Background: Circulating tumor cells (CTCs) and tumor-specific alterations in cell-free plasma DNA can both be used as markers of prognosis in breast cancer. To date, there have been no studies that have compared these as markers for subclinical metastases in the follow-up of early breast cancer. In this study, we measured CTCs and plasma DNA in a published group of patients with multiple pulmonary nodules and indeterminate metastatic disease.
Patients & methods: A single blood sample for CTC and plasma DNA measurement was taken approximately 1.5 years after surgery from 19 women with histologically confirmed primary breast cancer and small pulmonary nodules. The CellSearch system was used to enrich and enumerate CTCs from peripheral blood. DNA was isolated from plasma and was analyzed by quantitative real-time PCR for DNA concentration, integrity and evidence of HER2 amplification.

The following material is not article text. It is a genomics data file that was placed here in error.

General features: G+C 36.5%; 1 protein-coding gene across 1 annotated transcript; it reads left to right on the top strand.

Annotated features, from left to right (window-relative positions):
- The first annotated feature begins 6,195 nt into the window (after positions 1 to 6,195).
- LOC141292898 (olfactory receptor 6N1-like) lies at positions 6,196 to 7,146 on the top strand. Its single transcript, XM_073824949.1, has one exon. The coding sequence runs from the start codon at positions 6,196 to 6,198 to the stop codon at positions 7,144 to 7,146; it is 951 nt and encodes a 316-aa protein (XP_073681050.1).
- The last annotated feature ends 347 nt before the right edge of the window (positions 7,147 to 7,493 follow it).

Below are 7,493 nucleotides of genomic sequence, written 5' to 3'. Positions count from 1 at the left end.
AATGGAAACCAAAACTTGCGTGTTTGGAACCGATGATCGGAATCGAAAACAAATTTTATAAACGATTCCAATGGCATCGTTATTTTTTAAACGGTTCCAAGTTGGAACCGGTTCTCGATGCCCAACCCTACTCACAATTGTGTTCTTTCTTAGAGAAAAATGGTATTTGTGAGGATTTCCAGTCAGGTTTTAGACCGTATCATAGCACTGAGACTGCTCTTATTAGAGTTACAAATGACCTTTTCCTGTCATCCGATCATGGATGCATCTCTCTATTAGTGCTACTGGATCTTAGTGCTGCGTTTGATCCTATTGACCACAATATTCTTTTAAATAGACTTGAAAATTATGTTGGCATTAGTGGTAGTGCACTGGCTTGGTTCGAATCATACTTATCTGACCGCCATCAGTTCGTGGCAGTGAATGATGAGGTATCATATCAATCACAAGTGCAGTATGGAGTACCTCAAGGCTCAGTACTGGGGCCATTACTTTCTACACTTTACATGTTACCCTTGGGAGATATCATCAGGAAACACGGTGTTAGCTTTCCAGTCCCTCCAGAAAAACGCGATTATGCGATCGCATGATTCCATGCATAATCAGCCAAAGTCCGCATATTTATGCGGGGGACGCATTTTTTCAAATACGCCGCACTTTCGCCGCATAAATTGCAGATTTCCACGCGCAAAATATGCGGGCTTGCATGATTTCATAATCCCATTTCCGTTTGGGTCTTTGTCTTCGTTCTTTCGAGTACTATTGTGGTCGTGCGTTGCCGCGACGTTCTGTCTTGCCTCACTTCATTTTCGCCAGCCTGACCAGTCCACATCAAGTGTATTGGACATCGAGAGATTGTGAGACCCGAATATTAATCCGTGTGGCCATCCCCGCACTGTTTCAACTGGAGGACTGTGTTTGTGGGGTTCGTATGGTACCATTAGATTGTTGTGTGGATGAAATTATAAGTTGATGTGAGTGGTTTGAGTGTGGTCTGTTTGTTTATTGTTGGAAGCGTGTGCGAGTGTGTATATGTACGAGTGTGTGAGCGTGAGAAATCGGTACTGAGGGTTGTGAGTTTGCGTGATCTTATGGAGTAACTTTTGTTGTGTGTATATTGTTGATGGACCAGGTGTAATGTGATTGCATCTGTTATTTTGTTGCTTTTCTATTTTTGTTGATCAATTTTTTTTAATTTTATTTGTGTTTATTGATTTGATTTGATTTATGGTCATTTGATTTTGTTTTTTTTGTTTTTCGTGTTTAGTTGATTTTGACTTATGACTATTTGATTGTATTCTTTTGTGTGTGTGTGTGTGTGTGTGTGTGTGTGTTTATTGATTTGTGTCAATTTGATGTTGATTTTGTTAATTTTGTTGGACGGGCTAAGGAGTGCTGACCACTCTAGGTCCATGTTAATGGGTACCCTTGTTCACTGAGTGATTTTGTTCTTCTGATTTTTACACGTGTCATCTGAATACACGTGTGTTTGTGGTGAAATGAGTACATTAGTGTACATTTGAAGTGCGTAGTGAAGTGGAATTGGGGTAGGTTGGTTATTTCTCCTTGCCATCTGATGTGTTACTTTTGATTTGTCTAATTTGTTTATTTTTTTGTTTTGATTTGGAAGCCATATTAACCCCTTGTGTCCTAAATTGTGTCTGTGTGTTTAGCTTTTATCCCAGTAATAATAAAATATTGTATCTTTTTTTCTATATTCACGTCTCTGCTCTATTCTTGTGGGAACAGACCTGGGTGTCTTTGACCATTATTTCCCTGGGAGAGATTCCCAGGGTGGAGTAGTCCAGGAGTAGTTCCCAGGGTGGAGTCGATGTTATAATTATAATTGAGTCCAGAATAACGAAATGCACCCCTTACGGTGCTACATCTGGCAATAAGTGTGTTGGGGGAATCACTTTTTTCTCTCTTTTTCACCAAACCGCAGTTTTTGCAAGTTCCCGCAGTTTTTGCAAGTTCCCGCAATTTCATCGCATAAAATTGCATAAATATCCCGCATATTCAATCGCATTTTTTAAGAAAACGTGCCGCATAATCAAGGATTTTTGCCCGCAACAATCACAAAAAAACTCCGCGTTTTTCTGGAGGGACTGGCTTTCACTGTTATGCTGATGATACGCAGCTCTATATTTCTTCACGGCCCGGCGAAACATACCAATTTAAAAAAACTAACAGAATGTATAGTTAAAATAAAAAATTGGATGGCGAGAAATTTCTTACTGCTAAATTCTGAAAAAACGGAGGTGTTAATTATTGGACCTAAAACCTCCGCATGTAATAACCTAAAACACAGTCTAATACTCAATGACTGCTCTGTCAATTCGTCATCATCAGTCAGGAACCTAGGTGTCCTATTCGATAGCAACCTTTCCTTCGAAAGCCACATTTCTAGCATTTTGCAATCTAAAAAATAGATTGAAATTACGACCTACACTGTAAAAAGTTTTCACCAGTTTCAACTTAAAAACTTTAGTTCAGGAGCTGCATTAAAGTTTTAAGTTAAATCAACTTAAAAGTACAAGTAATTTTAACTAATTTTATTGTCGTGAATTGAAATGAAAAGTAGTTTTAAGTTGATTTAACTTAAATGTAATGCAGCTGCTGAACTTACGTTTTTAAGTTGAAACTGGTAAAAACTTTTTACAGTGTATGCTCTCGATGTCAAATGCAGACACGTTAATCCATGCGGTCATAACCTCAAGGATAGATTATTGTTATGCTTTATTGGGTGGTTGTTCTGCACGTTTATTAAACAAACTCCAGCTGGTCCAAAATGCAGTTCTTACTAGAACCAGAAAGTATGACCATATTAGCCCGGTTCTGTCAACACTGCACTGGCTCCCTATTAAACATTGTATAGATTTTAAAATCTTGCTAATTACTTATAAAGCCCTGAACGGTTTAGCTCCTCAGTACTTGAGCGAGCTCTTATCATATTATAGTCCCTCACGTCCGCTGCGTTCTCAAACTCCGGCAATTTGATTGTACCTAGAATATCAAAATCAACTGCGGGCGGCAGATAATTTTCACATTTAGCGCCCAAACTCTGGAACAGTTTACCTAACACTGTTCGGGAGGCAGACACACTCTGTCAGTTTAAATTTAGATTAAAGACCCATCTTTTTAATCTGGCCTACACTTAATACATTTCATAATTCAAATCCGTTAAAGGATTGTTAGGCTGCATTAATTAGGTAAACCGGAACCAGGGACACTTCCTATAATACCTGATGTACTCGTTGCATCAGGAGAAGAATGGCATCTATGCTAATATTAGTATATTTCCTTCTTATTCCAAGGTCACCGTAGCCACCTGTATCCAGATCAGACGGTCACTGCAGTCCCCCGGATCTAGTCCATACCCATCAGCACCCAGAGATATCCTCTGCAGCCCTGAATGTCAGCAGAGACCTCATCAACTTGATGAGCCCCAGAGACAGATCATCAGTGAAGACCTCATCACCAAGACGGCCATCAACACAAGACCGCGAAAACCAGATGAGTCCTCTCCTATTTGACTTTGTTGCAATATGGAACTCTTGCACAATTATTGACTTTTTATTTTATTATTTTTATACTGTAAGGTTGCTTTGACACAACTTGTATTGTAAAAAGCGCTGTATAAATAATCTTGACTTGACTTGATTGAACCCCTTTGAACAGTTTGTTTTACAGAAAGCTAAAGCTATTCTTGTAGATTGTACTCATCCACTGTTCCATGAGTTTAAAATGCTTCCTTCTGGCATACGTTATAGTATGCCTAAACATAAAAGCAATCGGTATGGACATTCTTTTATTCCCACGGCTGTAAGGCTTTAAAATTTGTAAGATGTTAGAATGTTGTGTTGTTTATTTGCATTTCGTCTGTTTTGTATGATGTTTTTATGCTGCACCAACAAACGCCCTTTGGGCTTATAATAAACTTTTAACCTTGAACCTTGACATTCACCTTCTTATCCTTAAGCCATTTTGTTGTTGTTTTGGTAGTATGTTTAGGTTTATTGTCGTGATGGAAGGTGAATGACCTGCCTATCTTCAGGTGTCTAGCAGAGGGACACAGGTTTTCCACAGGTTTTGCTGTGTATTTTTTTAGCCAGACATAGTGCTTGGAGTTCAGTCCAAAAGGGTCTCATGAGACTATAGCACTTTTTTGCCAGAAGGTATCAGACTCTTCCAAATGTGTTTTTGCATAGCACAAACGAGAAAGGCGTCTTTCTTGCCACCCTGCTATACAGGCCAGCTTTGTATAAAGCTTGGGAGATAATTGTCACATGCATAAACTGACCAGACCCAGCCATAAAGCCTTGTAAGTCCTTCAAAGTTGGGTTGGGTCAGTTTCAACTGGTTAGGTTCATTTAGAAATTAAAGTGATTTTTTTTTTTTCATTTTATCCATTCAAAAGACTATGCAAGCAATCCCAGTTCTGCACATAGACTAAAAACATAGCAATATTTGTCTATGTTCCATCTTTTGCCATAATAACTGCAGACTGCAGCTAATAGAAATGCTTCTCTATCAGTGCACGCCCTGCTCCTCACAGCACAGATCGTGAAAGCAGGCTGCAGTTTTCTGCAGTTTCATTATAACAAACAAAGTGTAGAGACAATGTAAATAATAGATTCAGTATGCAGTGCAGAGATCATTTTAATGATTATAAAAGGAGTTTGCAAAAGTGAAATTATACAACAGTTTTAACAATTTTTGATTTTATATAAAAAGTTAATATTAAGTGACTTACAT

Results: Of the 19 individuals with 'indeterminate' early or metastatic breast cancer, 17 demonstrated no evidence of CTCs, one had one CTC and one had three CTCs. The mean plasma DNA concentration was low and within the range detected in healthy female controls, as were the values for DNA integrity. HER2 amplification was detected in the plasma DNA in four of the eight patients with HER2 immunohistochemistry 3+ tumors, but there was no overlap with the two CTC-positive patients. None of the patients have relapsed thus far (median follow-up: 3.5 years).
Conclusion: Both CTC and plasma DNA analyses together suggested that these patients had little evidence of metastatic disease. Future studies will be designed to assess the utility of these biomarkers in the follow-up of a larger number of women with breast cancer.